Gandhiji has accepted the traditional societal model of segregated spheres of work for men and women. So, we find his views on education and economic emancipation of women to be family oriented which primarily took into account the role of women as home makers. So, while he wished earnestly that women must be educated he felt the same as necessary for enriching the entire family in terms of knowledge. Likewise he encouraged the women to take up cotton yarning and earn money so that she can support the fulfilment of the family needs. Feminists look upon this approach as a narrow perception. But we should not fail to notice that Bapuji was not belittling the importance of women as a home maker. No doubt, he considered the fields of functioning of men and women to be different but at the same time he viewed them as complimentary and not as one being superior and the other as inferior.
Gandhiji held men as largely responsible for the social inequality between men and women. In his perception woman is gifted with equal capacities and she has the right to participate in the very minutest details in the activities of man. He noted how men in India were enslaving their wives. While expressing his anguish and opposition to this enslavement he did not hesitate to honestly confess about his own patriarchal attitude he had shown towards his wife, Kasurbaji.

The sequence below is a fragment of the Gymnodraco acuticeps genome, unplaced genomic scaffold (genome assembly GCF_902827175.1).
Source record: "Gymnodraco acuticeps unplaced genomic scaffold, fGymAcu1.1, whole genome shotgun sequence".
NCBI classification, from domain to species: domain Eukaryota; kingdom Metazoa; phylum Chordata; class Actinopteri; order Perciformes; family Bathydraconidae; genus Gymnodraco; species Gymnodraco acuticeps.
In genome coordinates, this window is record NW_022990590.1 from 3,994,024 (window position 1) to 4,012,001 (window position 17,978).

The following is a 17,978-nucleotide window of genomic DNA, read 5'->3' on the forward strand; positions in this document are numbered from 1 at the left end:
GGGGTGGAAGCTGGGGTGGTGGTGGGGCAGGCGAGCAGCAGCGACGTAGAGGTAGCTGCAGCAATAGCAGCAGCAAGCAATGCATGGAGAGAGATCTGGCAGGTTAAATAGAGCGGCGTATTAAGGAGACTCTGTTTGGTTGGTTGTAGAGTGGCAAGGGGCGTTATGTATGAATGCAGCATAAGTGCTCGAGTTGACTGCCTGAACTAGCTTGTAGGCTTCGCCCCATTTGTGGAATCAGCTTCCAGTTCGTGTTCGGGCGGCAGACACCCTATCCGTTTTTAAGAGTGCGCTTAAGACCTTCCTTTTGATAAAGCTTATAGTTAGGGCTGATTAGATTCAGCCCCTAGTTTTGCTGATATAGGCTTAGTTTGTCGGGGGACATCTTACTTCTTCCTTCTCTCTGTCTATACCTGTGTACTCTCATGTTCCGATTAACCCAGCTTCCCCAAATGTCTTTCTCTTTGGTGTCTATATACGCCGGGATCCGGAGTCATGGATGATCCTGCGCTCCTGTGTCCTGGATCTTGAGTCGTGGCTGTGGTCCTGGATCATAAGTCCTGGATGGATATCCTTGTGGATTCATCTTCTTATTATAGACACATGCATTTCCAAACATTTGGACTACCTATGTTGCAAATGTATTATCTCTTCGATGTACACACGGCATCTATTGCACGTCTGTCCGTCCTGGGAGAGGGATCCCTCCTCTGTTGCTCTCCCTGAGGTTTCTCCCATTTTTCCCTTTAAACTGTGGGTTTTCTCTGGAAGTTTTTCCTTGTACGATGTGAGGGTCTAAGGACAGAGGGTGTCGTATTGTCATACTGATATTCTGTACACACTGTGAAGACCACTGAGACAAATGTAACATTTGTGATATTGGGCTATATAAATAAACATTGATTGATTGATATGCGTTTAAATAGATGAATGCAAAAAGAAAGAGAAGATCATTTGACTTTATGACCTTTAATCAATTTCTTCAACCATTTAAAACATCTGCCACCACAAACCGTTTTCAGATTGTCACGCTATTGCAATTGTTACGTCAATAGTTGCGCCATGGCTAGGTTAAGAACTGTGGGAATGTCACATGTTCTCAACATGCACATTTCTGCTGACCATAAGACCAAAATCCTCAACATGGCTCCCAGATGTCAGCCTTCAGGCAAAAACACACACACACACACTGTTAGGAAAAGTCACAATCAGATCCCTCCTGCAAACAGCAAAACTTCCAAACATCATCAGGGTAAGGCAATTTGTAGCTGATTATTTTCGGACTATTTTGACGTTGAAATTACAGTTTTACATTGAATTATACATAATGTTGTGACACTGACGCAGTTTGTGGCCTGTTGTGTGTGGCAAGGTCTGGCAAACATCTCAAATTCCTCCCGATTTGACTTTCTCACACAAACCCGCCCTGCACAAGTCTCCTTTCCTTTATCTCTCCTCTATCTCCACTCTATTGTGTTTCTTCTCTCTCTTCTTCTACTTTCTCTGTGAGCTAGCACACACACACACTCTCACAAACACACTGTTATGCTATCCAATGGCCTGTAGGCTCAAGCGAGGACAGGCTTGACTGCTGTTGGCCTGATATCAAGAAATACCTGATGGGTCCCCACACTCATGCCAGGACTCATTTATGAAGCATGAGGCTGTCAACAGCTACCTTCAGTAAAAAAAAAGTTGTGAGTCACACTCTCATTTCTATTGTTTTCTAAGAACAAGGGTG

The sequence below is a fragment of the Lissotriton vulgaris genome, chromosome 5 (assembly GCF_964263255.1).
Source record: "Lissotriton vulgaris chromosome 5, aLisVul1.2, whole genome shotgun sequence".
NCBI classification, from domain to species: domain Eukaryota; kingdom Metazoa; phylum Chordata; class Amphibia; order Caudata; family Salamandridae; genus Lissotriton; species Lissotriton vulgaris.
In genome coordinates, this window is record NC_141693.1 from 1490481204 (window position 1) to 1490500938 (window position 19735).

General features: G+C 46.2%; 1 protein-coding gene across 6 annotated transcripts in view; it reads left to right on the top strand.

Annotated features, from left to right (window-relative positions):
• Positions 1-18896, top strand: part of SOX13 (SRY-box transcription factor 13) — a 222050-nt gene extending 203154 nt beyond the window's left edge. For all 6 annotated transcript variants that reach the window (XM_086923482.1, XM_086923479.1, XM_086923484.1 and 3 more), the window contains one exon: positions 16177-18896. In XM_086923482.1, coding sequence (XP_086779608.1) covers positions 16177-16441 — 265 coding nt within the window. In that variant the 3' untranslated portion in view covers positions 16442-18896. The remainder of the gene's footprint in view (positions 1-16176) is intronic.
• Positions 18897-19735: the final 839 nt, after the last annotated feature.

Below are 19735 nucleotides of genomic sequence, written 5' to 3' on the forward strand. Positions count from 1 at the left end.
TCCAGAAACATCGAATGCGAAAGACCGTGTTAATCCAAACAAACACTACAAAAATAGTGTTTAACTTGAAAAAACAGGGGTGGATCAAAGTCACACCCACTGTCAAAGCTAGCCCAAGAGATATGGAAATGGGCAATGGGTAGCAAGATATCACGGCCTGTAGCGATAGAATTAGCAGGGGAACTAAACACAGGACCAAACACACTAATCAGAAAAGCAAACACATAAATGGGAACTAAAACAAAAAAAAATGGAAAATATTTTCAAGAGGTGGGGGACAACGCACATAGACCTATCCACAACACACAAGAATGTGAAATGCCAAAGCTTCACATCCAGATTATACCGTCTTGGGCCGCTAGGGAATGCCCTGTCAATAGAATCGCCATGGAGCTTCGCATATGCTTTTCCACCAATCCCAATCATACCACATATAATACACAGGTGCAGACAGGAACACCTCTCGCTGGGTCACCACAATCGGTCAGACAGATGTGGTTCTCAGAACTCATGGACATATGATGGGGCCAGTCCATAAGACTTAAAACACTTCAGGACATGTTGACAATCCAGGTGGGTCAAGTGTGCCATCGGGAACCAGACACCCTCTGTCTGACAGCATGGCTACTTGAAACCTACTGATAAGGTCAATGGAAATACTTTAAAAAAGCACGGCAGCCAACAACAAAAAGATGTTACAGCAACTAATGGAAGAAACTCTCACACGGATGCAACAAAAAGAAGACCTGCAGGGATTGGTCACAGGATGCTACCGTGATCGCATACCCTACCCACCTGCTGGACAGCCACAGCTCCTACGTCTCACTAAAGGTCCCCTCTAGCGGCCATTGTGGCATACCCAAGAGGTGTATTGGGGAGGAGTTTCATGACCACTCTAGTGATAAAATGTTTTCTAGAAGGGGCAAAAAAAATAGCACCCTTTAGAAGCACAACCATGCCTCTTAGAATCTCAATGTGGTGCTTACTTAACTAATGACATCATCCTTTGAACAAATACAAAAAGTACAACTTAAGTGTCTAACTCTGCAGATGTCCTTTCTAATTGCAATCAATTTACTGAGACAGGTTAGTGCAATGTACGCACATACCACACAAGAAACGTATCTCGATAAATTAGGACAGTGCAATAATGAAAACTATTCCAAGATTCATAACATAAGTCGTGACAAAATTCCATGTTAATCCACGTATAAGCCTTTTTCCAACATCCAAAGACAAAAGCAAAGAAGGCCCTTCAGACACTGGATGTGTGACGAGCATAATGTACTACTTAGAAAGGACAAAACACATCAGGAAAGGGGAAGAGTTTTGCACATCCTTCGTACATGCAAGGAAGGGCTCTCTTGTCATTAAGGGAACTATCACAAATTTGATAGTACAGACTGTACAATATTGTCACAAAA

Gandhiji confessed -“I was once a slaveholder myself but Ba proved an unwilling slave and thus opened my eyes to my mission.” Gandhiji stood for the equality between men and women in the domestic front because he understood that many of the social disabilities experienced by women such as early marriages, dowry practice and purdah system have originated in the institution of the marriage itself. In this regard Gandhiji has proved to be more forward looking than the United Nations because the United Nations took quite some time to extend its human rights ideology into the domestic sphere.
Gandhiji, no doubt, has admonished the patriarchal practice of enslaving women by men in Indian society but at the same time he also admonished the women for letting this happen. This we can see from the letter he wrote to Rajkumari Amrit Kaur way back in the year 1936 which is much prior to the establishment of the United Nations. He wrote “If you women would only realize your dignity and privilege, and make full use of it for mankind, you will make it much better than it is. But man has delighted in enslaving you and you have proved willing slaves till the slaves and the slave holders have become one in the crime of degrading humanity”. Our Bapuji insisted that women should realize their own potential and work collectively for social transformation.